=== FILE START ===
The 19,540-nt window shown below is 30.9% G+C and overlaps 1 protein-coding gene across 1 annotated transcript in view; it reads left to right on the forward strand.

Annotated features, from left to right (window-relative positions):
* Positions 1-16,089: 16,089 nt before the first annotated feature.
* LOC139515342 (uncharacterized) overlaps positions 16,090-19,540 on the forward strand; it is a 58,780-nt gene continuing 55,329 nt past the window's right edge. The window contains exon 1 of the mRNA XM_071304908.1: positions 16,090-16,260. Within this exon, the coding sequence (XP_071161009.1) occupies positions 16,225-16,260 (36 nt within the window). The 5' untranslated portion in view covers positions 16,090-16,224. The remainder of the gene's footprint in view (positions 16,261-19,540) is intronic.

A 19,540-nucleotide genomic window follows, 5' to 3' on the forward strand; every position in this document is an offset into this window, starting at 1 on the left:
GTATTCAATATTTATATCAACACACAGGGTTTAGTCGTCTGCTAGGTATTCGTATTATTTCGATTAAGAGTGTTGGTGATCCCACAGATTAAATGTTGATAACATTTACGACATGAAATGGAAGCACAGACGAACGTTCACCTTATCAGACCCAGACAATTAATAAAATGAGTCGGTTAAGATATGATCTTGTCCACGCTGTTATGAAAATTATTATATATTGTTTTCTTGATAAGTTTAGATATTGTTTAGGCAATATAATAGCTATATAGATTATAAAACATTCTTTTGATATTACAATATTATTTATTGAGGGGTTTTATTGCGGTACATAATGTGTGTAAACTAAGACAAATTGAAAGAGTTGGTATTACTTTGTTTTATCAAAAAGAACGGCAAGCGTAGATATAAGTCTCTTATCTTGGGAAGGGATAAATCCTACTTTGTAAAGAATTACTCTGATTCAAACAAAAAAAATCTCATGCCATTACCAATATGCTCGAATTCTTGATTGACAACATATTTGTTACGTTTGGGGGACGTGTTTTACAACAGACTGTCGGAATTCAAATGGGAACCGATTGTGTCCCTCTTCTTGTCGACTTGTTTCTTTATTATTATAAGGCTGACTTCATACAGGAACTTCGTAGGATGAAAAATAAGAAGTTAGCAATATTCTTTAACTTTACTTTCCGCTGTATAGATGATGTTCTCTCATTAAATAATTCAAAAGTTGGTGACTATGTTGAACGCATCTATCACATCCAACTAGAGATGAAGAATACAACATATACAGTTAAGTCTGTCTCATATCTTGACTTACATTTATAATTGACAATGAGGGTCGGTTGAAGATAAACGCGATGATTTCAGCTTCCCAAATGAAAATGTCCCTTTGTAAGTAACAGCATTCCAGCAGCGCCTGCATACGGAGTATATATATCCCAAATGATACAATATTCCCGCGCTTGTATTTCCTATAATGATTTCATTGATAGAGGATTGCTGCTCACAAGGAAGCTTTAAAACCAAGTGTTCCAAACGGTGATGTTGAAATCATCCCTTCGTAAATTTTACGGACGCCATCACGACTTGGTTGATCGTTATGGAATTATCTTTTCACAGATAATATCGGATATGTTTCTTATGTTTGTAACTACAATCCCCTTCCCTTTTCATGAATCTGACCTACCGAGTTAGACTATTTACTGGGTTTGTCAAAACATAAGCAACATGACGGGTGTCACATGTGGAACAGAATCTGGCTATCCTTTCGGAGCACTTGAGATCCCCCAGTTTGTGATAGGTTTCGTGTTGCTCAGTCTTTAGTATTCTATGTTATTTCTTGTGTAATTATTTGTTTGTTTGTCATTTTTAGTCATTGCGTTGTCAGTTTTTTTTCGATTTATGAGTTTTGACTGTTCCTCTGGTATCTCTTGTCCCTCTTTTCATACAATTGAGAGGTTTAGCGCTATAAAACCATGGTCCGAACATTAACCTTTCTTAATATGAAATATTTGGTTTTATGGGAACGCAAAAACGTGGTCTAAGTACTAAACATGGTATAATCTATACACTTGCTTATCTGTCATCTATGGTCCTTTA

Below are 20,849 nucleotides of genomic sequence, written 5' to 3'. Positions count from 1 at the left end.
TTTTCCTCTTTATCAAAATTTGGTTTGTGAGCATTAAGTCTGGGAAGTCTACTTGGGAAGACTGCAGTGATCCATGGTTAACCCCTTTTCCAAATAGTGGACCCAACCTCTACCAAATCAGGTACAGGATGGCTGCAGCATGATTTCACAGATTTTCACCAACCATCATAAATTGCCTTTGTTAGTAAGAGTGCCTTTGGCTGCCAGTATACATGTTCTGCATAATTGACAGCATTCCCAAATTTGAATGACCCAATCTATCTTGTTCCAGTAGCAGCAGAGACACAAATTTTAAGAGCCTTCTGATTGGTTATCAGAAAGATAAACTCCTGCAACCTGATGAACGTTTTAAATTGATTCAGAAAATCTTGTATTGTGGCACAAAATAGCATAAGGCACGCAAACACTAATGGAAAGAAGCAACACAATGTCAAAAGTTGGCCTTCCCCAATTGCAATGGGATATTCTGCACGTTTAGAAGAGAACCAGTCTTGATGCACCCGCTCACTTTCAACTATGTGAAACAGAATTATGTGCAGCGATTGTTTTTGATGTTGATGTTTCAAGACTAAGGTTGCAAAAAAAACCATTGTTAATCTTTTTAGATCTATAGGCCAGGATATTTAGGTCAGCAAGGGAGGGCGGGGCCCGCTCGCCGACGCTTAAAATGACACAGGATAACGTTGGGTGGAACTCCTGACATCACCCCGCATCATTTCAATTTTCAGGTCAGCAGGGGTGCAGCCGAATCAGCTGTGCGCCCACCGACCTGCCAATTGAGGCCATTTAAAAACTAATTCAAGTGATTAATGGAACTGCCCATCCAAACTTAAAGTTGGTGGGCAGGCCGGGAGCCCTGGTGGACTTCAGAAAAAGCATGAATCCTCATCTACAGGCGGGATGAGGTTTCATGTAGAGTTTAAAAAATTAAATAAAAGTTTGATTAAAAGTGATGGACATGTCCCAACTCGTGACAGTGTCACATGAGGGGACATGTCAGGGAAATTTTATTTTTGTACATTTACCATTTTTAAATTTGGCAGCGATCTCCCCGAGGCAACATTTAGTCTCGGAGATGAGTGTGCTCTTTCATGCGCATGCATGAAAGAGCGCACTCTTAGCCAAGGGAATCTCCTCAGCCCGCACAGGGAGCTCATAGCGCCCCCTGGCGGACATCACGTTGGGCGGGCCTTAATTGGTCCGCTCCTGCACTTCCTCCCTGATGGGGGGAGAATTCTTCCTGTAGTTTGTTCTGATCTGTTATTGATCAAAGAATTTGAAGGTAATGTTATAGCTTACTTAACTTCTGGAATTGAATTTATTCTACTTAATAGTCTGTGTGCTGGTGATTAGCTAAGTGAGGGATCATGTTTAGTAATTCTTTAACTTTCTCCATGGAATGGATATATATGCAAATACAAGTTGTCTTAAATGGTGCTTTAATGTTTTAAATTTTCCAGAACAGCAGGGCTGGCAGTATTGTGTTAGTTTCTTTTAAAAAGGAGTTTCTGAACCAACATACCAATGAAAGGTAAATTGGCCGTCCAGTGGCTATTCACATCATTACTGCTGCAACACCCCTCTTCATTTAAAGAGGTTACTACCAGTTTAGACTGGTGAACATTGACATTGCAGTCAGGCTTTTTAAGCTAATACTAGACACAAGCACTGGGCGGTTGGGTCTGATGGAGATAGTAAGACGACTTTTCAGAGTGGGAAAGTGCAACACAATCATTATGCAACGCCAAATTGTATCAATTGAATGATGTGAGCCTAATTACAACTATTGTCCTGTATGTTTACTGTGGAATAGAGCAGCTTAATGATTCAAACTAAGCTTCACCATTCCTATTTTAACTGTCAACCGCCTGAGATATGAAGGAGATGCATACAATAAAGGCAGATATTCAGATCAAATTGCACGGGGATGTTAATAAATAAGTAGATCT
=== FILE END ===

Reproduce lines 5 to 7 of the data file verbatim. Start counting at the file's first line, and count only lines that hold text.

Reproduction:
A 19,540-nucleotide genomic window follows, 5' to 3' on the forward strand; every position in this document is an offset into this window, starting at 1 on the left:
GTATTCAATATTTATATCAACACACAGGGTTTAGTCGTCTGCTAGGTATTCGTATTATTTCGATTAAGAGTGTTGGTGATCCCACAGATTAAATGTTGATAACATTTACGACATGAAATGGAAGCACAGACGAACGTTCACCTTATCAGACCCAGACAATTAATAAAATGAGTCGGTTAAGATATGATCTTGTCCACGCTGTTATGAAAATTATTATATATTGTTTTCTTGATAAGTTTAGATATTGTTTAGGCAATATAATAGCTATATAGATTATAAAACATTCTTTTGATATTACAATATTATTTATTGAGGGGTTTTATTGCGGTACATAATGTGTGTAAACTAAGACAAATTGAAAGAGTTGGTATTACTTTGTTTTATCAAAAAGAACGGCAAGCGTAGATATAAGTCTCTTATCTTGGGAAGGGATAAATCCTACTTTGTAAAGAATTACTCTGATTCAAACAAAAAAAATCTCATGCCATTACCAATATGCTCGAATTCTTGATTGACAACATATTTGTTACGTTTGGGGGACGTGTTTTACAACAGACTGTCGGAATTCAAATGGGAACCGATTGTGTCCCTCTTCTTGTCGACTTGTTTCTTTATTATTATAAGGCTGACTTCATACAGGAACTTCGTAGGATGAAAAATAAGAAGTTAGCAATATTCTTTAACTTTACTTTCCGCTGTATAGATGATGTTCTCTCATTAAATAATTCAAAAGTTGGTGACTATGTTGAACGCATCTATCACATCCAACTAGAGATGAAGAATACAACATATACAGTTAAGTCTGTCTCATATCTTGACTTACATTTATAATTGACAATGAGGGTCGGTTGAAGATAAACGCGATGATTTCAGCTTCCCAAATGAAAATGTCCCTTTGTAAGTAACAGCATTCCAGCAGCGCCTGCATACGGAGTATATATATCCCAAATGATACAATATTCCCGCGCTTGTATTTCCTATAATGATTTCATTGATAGAGGATTGCTGCTCACAAGGAAGCTTTAAAACCAAGTGTTCCAAACGGTGATGTTGAAATCATCCCTTCGTAAATTTTACGGACGCCATCACGACTTGGTTGATCGTTATGGAATTATCTTTTCACAGATAATATCGGATATGTTTCTTATGTTTGTAACTACAATCCCCTTCCCTTTTCATGAATCTGACCTACCGAGTTAGACTATTTACTGGGTTTGTCAAAACATAAGCAACATGACGGGTGTCACATGTGGAACAGAATCTGGCTATCCTTTCGGAGCACTTGAGATCCCCCAGTTTGTGATAGGTTTCGTGTTGCTCAGTCTTTAGTATTCTATGTTATTTCTTGTGTAATTATTTGTTTGTTTGTCATTTTTAGTCATTGCGTTGTCAGTTTTTTTTCGATTTATGAGTTTTGACTGTTCCTCTGGTATCTCTTGTCCCTCTTTTCATACAATTGAGAGGTTTAGCGCTATAAAACCATGGTCCGAACATTAACCTTTCTTAATATGAAATATTTGGTTTTATGGGAACGCAAAAACGTGGTCTAAGTACTAAACATGGTATAATCTATACACTTGCTTATCTGTCATCTATGGTCCTTTA

Below are 20,849 nucleotides of genomic sequence, written 5' to 3'. Positions count from 1 at the left end.